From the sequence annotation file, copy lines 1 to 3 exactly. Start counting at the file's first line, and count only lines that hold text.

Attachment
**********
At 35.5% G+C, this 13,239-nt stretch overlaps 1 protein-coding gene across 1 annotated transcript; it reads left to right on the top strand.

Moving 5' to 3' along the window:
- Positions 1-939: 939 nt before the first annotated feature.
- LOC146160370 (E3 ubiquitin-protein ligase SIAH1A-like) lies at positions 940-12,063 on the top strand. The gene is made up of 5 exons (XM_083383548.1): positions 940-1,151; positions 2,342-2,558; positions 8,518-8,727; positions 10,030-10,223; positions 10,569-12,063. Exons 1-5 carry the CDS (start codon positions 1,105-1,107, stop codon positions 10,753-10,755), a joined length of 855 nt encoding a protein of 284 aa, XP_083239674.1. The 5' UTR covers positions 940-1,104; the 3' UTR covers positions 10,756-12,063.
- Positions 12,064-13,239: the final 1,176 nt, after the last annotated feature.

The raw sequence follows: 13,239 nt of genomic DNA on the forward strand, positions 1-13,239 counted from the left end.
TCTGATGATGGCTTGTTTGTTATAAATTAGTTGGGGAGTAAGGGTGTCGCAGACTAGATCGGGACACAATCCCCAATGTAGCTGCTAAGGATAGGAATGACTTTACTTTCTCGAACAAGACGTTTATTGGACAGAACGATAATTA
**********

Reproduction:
At 35.5% G+C, this 13,239-nt stretch overlaps 1 protein-coding gene across 1 annotated transcript; it reads left to right on the top strand.

Moving 5' to 3' along the window:
- Positions 1-939: 939 nt before the first annotated feature.